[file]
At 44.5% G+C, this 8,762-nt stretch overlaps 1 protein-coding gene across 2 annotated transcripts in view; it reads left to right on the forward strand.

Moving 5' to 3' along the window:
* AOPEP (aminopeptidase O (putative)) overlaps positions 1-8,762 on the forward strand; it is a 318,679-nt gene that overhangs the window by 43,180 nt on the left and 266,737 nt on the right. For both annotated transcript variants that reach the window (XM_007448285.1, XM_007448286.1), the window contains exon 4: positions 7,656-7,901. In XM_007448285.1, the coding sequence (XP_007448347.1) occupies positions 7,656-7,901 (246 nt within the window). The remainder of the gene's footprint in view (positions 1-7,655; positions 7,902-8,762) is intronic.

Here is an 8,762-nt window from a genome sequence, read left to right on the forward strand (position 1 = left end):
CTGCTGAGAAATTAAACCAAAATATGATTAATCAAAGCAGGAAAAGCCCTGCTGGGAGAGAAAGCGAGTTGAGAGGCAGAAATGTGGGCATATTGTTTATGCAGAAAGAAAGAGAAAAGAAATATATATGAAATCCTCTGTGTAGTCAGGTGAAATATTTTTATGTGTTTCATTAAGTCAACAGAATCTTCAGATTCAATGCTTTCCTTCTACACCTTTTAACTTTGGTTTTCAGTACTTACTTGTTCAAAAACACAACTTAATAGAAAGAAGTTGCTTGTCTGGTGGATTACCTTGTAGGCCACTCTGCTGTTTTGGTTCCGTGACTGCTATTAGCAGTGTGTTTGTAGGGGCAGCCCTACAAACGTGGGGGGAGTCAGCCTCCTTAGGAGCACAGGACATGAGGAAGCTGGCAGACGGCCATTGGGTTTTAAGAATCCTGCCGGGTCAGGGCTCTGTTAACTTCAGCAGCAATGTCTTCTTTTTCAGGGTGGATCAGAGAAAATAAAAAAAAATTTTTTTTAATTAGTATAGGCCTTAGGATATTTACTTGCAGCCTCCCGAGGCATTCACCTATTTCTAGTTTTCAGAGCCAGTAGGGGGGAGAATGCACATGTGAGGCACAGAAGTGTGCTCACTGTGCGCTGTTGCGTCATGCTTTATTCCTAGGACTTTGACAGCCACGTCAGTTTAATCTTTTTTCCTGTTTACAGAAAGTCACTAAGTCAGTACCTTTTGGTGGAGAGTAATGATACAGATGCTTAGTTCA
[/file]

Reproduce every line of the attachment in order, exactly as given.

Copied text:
At 44.5% G+C, this 8,762-nt stretch overlaps 1 protein-coding gene across 2 annotated transcripts in view; it reads left to right on the forward strand.

Moving 5' to 3' along the window:
* AOPEP (aminopeptidase O (putative)) overlaps positions 1-8,762 on the forward strand; it is a 318,679-nt gene that overhangs the window by 43,180 nt on the left and 266,737 nt on the right. For both annotated transcript variants that reach the window (XM_007448285.1, XM_007448286.1), the window contains exon 4: positions 7,656-7,901. In XM_007448285.1, the coding sequence (XP_007448347.1) occupies positions 7,656-7,901 (246 nt within the window). The remainder of the gene's footprint in view (positions 1-7,655; positions 7,902-8,762) is intronic.

Here is an 8,762-nt window from a genome sequence, read left to right on the forward strand (position 1 = left end):
CTGCTGAGAAATTAAACCAAAATATGATTAATCAAAGCAGGAAAAGCCCTGCTGGGAGAGAAAGCGAGTTGAGAGGCAGAAATGTGGGCATATTGTTTATGCAGAAAGAAAGAGAAAAGAAATATATATGAAATCCTCTGTGTAGTCAGGTGAAATATTTTTATGTGTTTCATTAAGTCAACAGAATCTTCAGATTCAATGCTTTCCTTCTACACCTTTTAACTTTGGTTTTCAGTACTTACTTGTTCAAAAACACAACTTAATAGAAAGAAGTTGCTTGTCTGGTGGATTACCTTGTAGGCCACTCTGCTGTTTTGGTTCCGTGACTGCTATTAGCAGTGTGTTTGTAGGGGCAGCCCTACAAACGTGGGGGGAGTCAGCCTCCTTAGGAGCACAGGACATGAGGAAGCTGGCAGACGGCCATTGGGTTTTAAGAATCCTGCCGGGTCAGGGCTCTGTTAACTTCAGCAGCAATGTCTTCTTTTTCAGGGTGGATCAGAGAAAATAAAAAAAAATTTTTTTTAATTAGTATAGGCCTTAGGATATTTACTTGCAGCCTCCCGAGGCATTCACCTATTTCTAGTTTTCAGAGCCAGTAGGGGGGAGAATGCACATGTGAGGCACAGAAGTGTGCTCACTGTGCGCTGTTGCGTCATGCTTTATTCCTAGGACTTTGACAGCCACGTCAGTTTAATCTTTTTTCCTGTTTACAGAAAGTCACTAAGTCAGTACCTTTTGGTGGAGAGTAATGATACAGATGCTTAGTTCA